In Umpqua Community College Mass Shooting, Kim Dietz Was a Victim

A vigil for the mass shooting at Umpqua Community College. Winston Ross

Kim Dietz died Thursday in Oregon's worst mass shooting, after a gunman opened fire on the campus of Umpqua Community College. This is her story.

Kim and Eric Dietz wanted to have a child, to get married for that reason. Around Valentine's Day one year, she and her mother were in the kitchen, whispering that they thought Eric was close to popping the question. Eric overheard them.

"So I came in," he tells Newsweek in an exclusive interview, "and popped the question."

Kim Dietz Courtesy of Eric Dietz

The two met in Orange County in 1989. She was an animal control officer. He was a landscaper. He was on a job in a ritzy neighborhood in a gated community, and one of the workers set off a silent alarm inside the house, inspiring a slew of police officers to swarm the scene. The next day, after things had settled down, Dietz was talking to another officer and spotted a young woman there. It was Kim. Eric made some crack like: "Just take her away." They didn't talk much. Just smiled at each other.

Six months later, they met again. Eric was in another part of the county on another job when he spotted a loose dog trotting down the street. Then he saw an animal control officer close behind.

"He went that-a-way," Eric dutifully informed the canine cop. Kim tracked down the mutt and returned a few minutes later. She remembered him, she said. He remembered her, too. They talked some more, and agreed they ought to go on a date. Five years later, they were married in San Clemente, California, just above the pier, at a little spot called Casa Romantica. A year later, Shannon was born.

They liked the beaches of Southern California but not the crowds, so a few years after their daughter was born the family moved to Mendocino County to work on a ranch. She had worked as a park ranger before the animal control gig—"She had that streak of public service in her," Eric says—but her real passion was working with animals. She'd been in the Future Farmers of America in school, and "was just a natural with animals."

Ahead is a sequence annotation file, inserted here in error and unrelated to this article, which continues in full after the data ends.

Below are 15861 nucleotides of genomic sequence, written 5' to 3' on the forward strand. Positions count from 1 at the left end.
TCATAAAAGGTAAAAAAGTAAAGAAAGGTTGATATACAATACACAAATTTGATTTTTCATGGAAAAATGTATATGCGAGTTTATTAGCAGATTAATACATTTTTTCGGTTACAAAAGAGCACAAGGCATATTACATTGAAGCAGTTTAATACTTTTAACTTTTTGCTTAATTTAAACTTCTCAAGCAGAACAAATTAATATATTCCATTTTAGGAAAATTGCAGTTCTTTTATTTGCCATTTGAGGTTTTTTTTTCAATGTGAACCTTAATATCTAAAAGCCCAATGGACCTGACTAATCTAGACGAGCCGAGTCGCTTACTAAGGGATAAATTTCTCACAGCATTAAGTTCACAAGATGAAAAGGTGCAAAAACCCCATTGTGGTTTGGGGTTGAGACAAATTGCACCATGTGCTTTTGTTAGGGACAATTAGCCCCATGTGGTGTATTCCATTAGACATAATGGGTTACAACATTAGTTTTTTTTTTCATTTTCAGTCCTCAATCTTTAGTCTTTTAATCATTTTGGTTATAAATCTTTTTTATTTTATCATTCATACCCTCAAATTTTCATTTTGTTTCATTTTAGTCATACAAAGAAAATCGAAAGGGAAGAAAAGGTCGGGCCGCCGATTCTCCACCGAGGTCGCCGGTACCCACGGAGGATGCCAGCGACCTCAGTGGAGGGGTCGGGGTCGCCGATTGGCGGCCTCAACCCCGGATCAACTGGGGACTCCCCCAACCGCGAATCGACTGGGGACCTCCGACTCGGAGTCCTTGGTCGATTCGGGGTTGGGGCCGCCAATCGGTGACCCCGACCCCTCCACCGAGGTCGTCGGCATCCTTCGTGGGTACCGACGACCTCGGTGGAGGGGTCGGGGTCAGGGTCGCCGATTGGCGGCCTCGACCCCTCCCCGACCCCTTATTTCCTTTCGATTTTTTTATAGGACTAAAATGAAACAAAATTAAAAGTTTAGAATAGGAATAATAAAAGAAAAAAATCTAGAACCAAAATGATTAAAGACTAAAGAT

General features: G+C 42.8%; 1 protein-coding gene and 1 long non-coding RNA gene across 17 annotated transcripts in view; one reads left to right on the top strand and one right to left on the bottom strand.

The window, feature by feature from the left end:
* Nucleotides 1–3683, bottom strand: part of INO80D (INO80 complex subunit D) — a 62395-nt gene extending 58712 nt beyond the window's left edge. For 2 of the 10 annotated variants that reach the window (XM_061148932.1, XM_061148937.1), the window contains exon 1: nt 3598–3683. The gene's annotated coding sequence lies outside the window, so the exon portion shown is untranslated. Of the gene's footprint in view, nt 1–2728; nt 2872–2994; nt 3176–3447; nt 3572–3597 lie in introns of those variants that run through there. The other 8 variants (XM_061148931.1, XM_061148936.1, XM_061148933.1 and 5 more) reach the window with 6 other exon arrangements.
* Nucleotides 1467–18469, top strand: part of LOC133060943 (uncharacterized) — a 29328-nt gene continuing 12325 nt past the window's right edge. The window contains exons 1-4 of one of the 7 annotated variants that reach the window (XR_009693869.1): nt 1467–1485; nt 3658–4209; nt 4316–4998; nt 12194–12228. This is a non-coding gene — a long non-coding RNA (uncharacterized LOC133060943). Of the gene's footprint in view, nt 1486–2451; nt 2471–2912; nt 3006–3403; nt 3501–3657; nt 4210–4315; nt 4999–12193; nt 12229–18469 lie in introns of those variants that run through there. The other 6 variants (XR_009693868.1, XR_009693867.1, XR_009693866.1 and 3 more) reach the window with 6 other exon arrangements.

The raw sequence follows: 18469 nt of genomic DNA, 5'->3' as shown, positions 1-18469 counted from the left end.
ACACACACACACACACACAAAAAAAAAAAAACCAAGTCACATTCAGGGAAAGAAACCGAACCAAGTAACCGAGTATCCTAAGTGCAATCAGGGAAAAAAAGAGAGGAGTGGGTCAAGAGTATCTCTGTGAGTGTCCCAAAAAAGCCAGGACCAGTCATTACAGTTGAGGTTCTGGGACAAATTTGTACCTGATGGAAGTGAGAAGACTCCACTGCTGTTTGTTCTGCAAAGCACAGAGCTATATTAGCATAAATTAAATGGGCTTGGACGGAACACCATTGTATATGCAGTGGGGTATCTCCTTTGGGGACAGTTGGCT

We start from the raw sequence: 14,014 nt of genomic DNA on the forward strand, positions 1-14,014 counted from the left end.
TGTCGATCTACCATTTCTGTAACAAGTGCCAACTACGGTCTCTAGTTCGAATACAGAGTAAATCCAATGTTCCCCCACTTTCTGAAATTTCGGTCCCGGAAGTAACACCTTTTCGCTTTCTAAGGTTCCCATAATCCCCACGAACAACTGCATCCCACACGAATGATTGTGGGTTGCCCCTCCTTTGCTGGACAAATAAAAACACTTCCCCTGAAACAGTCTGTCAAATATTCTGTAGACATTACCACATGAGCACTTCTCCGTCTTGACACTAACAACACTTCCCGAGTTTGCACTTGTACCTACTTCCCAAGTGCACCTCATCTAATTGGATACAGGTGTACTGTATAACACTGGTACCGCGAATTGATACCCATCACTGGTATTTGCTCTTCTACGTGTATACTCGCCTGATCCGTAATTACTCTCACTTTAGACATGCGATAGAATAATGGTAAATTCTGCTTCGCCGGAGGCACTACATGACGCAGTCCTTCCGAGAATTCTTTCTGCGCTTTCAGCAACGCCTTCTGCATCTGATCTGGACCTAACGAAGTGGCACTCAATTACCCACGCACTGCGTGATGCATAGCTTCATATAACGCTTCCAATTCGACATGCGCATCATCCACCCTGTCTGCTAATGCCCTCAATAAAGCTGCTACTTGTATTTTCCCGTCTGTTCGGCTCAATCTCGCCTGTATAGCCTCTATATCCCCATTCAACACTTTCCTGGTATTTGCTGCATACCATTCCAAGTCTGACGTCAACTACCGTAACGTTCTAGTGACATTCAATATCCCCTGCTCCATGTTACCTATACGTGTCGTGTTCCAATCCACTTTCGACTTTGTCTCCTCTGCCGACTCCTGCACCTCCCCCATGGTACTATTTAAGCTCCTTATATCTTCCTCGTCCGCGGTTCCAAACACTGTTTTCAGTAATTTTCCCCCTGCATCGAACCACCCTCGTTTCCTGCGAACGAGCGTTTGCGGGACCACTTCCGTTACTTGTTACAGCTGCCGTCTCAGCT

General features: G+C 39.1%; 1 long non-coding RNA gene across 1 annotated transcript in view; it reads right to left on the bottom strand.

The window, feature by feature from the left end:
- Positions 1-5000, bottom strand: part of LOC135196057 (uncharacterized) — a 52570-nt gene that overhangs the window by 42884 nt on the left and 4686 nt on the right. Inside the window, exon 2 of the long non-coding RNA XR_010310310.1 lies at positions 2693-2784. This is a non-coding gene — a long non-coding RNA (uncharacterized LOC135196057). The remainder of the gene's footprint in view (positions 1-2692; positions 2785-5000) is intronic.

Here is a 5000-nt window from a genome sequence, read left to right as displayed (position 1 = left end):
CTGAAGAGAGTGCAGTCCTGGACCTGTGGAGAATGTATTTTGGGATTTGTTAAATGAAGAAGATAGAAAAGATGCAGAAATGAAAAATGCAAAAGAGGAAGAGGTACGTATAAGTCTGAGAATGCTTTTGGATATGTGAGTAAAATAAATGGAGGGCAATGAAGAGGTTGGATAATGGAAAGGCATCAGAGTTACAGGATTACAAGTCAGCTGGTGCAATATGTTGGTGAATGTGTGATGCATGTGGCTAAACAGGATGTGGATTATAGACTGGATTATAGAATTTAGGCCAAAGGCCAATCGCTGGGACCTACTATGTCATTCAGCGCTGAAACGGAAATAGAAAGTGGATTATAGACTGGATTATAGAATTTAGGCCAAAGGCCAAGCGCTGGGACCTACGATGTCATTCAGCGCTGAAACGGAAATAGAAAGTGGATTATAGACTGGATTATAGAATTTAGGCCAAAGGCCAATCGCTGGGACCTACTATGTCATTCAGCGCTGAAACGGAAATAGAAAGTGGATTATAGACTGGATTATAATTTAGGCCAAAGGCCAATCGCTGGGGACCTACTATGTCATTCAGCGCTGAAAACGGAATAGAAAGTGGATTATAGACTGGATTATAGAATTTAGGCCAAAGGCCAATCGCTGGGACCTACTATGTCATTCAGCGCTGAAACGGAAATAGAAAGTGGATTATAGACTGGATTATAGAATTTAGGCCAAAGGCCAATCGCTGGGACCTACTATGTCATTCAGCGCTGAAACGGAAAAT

In 2001, Eric and Kim decided to move back to Southern California to look after Kim's aging parents. They remained there until 2008, when Eric learned of a tantalizing job opportunity in Oregon from a company he'd done some work for: transforming an old dairy farm into a vineyard in the Umpqua Valley. The family took a trip north to check out the place: 38 acres of bucolic farmland right on the banks of the Umpqua River. "It was just gorgeous," Eric remembers. To the job offer, "I said, 'Sure.'"

Shannon was a little reluctant to leave her California friends behind, but she loved the green of Oregon. They packed up and left bustling Orange County behind for good.

Eric and Kim worked for a year bringing the fallow farm fields back to life. Eric enrolled in viticulture classes at Umpqua Community College, and Kim studied at the Oregon State University's extension service to become a master gardener. By the time the Pyrenees Winery opened for business in 2009, Kim had built two beautiful gardens on the property.

Earlier this year, Kim and Shannon rented a small house in Roseburg, some 20 minutes from the vineyard where they lived since moving to Oregon. Kim wanted go to back to school for behavior science, and to have a place close to campus, and her daughter was already enrolled at the college. Shannon is studying theater. The two would carpool to class. Shannon was fine with that.

Then came Thursday. Mother and daughter got to campus and went their separate ways. Shannon was at the campus center hanging out with some friends and waiting for class to start. She'd attached a bunch of stickers to her face to pass the time.

"Then one of the counselors came in and said, 'Everybody get in here,'" Shannon tells Newsweek. "I grabbed my bag and we all went into the financial aid office. They got us all inside and turned off the lights. Somebody mentioned a shooter on campus. One girl was crying all the time."

The students scoured their phones for information. One person dead. Twenty people dead. The information was all over the map. Shannon's phone was out of power, and she didn't have her mother's number. She tried not to worry.

After the lockdown lifted, Shannon rode to the Douglas County Fairgrounds on a bus. She borrowed a phone and called her father. "I'm OK," she said, through tears.

Eric had gotten a call from his brother not long after news reports broadcast word of the shooting nationwide: "Hey, isn't UCC that campus near you?"

"Yeah, Shannon goes there," Eric told him. His wife did, too.

"There's been a shooting there," Eric said his brother told him, and he "got in my truck and started driving that way."

The rest is painful. Eric would soon learn that his daughter was alive and his wife was dead. He spent that night and the next morning contacting relatives to deliver the bad news.

Now comes the hard part.

"It's still very early for us to be processing this," he tells Newsweek. "I don't even know who the other people who were shot are. Kim's death is a loss to this community. I'm sorry for all the other people who've been killed. When people are senselessly killed like that, there are pieces missing from our community."

A Kim Dietz Memorial Fund has been set up here.

In Umpqua Community College Mass Shooting, Kim Dietz Was a Victim | U.S.